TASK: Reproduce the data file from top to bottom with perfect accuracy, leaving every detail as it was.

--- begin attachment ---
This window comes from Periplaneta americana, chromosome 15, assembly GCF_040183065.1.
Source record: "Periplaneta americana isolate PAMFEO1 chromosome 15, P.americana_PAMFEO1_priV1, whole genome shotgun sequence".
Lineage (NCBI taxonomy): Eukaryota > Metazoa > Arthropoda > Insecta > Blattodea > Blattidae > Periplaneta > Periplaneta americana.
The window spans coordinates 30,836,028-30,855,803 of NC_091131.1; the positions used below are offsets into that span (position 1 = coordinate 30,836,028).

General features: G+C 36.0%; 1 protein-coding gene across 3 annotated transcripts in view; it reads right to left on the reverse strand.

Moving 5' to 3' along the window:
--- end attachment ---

This window comes from Periplaneta americana, chromosome 15, assembly GCF_040183065.1.
Source record: "Periplaneta americana isolate PAMFEO1 chromosome 15, P.americana_PAMFEO1_priV1, whole genome shotgun sequence".
Lineage (NCBI taxonomy): Eukaryota > Metazoa > Arthropoda > Insecta > Blattodea > Blattidae > Periplaneta > Periplaneta americana.
The window spans coordinates 30,836,028-30,855,803 of NC_091131.1; the positions used below are offsets into that span (position 1 = coordinate 30,836,028).

General features: G+C 36.0%; 1 protein-coding gene across 3 annotated transcripts in view; it reads right to left on the reverse strand.

Moving 5' to 3' along the window: